But it’s very permanent, especially since my natural hair color likely needs to be lightened for color to show much. Plus, lightening hair can be damaging. Last thing I want is to have my locs falling out. I’ve literally spent years growing these things; I’m not ashamed to say I’m a little attached to them, even if I don’t name them or count them.

But finally, with the aid of recommendations from friends and family on a beautician, I got my hair did.

It took quite a bit longer than expected—longer than the beautician booked, even—but the process was relative painless. (I’m a wash-and-separate kind of loc maintainer, and having someone else do the separating taught me that I have a gentle touch.) Some of the highlights are just blonde/lightened, and the others are a wine color. We opted not to go all the way to the roots of my hair for a couple of reasons:

  1. Much more time-intensive for two colors like this if color bleeding was to be avoided.
  2. I might not actually get this touched up again (the red will eventually fade to a lighter brown), so what do roots now matter versus roots in a month?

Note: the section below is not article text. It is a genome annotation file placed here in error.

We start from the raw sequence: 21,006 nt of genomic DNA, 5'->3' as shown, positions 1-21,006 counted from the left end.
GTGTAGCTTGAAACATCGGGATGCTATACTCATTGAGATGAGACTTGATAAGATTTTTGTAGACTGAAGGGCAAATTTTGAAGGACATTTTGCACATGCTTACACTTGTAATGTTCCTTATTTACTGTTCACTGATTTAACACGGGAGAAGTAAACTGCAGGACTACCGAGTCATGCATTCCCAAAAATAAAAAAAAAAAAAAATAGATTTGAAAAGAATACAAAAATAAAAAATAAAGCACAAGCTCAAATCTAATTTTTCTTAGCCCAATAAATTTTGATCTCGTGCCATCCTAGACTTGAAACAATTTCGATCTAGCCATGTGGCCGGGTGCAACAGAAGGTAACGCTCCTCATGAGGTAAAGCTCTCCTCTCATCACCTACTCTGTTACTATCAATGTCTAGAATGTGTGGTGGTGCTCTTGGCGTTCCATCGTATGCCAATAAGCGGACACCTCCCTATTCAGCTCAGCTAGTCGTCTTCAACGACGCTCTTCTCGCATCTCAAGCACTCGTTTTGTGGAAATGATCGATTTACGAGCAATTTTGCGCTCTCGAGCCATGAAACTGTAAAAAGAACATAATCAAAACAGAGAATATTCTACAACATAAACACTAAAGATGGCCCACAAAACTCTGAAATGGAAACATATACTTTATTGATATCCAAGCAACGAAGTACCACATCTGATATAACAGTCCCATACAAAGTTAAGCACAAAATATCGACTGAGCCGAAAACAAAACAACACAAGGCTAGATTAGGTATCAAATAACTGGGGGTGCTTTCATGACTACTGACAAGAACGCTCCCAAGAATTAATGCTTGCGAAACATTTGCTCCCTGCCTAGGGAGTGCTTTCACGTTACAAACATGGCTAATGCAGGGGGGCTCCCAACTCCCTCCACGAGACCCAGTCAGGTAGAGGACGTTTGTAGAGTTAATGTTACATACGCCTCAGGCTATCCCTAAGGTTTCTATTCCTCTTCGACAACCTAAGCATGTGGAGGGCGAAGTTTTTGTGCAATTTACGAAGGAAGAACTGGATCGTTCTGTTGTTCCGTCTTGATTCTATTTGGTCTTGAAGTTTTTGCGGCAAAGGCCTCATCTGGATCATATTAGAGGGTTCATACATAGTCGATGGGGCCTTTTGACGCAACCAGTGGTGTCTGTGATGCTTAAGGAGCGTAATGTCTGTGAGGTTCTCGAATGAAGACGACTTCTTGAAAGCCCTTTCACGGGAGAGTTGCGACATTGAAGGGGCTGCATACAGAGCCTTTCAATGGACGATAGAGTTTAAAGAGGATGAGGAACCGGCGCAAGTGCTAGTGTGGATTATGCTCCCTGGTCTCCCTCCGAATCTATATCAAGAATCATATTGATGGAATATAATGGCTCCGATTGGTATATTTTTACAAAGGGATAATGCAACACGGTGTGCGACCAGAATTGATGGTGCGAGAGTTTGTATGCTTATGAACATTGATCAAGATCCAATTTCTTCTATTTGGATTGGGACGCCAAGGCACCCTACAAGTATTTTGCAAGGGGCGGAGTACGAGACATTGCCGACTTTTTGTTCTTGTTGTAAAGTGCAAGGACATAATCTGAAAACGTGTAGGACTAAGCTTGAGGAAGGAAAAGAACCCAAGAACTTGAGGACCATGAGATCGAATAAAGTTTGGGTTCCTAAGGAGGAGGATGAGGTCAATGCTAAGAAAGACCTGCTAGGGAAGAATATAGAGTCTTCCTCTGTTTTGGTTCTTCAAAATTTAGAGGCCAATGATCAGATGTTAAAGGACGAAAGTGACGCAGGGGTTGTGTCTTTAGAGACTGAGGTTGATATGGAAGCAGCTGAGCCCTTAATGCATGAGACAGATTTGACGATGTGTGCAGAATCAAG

But… I like it! I still startle myself in the mirror, because it’s only been a couple of days, but I really like the look. I still don’t know if I’ll bother to maintain it or if I’ll just have really cool highlighted tips in a few years.

The back view of my newly dyed locs.
The back view of my newly dyed locs.

Ossuary 25% Off on Steam!

Steam Summer Sale 2016 Offer

Ossuary—Future Proof’s first commercial game release—is part of the Steam Summer Sale and will be 25% off until July 4. If you haven’t had a chance to play yet, it’s only $7.50 (USD). If you’re on the fence, the demo, “The Hodge-Podge Transformer,” is also on Steam.

It’s been on Steam for a year and a month now, and it’s been a fascinating experience. After watching a few Let’s Plays of Ossuary and “Hodge-Podge,” we released an update in December to improve the tutorial experience and solve some colorblindness issues.

EZD Logo Color Our current work in progress is Exploit: Zero Day, a cyberthriller where you roleplay a hacktivist by making and solving puzzles. It’s pretty cool, and our alpha players are making really friggin’ awesome puzzles and stories. If you want in, hop on the monthly mailing list and you’ll get a key in the next newsletter.

taking joy in human unreason